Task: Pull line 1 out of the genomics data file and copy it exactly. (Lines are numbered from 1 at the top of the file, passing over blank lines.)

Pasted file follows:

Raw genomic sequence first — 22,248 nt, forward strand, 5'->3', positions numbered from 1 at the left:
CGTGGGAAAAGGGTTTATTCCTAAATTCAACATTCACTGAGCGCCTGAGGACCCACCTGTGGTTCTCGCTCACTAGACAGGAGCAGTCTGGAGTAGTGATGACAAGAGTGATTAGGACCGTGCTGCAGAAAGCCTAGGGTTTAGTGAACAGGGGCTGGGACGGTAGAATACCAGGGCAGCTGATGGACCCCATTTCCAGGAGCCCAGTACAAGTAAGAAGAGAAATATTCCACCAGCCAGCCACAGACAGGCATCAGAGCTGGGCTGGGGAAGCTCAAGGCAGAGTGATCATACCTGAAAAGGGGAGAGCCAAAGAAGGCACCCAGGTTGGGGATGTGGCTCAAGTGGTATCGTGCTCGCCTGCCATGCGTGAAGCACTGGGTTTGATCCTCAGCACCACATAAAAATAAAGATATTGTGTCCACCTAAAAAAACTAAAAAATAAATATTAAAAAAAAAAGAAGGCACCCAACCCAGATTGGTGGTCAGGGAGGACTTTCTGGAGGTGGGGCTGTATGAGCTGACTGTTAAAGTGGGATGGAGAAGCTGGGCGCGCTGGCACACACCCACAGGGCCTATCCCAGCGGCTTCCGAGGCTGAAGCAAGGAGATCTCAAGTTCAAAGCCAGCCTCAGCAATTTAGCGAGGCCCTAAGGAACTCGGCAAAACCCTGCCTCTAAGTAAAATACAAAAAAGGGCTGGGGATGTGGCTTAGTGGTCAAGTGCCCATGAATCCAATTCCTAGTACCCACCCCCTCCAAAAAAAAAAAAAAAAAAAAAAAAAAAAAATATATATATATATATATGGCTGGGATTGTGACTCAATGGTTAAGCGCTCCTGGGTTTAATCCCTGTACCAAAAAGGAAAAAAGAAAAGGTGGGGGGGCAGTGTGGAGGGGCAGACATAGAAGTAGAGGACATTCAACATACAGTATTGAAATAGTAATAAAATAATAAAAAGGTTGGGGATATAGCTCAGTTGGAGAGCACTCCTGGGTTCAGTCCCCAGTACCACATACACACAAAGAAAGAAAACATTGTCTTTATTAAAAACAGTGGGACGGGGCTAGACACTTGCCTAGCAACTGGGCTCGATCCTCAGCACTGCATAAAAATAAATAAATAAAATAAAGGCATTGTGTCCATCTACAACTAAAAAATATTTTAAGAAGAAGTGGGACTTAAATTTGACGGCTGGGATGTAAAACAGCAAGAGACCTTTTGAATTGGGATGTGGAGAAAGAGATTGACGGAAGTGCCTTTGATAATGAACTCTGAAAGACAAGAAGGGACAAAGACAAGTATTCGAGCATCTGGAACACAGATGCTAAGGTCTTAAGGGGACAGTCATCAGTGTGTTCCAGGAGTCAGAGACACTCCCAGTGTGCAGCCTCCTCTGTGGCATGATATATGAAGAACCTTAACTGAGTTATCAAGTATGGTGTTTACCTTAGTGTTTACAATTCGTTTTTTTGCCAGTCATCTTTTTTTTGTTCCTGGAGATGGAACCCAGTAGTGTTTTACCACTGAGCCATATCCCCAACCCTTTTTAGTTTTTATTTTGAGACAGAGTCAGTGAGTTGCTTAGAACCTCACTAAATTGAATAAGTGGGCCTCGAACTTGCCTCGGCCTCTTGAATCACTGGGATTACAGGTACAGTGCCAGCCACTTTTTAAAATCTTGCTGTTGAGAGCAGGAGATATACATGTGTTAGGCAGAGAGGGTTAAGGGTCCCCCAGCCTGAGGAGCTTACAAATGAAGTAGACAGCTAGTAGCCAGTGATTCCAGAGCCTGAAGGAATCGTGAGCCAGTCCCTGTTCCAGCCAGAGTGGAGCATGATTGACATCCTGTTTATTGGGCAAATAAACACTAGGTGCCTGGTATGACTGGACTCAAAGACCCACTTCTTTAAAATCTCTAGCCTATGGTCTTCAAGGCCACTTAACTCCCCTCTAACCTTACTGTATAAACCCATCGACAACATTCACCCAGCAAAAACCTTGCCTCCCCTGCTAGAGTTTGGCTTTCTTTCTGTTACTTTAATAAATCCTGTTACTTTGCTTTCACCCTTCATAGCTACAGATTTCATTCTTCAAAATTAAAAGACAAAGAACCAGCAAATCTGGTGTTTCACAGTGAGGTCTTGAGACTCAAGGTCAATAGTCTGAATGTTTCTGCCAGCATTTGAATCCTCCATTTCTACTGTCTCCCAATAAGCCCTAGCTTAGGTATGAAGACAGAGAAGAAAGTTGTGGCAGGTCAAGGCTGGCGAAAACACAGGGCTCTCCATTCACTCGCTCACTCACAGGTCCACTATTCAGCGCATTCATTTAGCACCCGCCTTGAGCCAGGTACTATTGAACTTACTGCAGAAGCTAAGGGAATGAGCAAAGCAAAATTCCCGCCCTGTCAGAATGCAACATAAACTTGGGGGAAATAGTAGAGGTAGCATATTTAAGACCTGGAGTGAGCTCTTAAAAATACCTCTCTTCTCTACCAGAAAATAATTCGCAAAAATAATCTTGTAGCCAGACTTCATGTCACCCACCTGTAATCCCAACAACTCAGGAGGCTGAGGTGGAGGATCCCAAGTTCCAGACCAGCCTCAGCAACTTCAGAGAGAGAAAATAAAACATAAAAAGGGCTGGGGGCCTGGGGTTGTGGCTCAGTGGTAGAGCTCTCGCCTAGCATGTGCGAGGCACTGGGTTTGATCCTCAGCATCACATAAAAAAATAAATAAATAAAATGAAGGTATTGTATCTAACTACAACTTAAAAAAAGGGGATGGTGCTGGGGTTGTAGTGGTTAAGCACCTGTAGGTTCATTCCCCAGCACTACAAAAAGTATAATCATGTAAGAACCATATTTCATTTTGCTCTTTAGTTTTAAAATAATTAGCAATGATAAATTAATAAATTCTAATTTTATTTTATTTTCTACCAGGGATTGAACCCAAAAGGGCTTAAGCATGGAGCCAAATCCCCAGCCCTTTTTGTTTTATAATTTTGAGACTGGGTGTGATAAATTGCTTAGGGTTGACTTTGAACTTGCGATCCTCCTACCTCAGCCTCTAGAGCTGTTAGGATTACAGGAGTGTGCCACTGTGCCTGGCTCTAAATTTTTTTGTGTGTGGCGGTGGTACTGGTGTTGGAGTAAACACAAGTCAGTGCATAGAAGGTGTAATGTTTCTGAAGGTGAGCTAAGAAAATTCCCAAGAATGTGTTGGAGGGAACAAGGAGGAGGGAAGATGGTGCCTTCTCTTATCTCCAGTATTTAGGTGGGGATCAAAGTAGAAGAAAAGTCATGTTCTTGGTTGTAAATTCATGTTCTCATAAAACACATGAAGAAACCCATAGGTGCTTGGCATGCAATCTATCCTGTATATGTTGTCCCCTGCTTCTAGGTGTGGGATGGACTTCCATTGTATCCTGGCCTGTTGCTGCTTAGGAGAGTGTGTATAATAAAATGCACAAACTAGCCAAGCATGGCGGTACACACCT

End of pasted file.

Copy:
Raw genomic sequence first — 22,248 nt, forward strand, 5'->3', positions numbered from 1 at the left: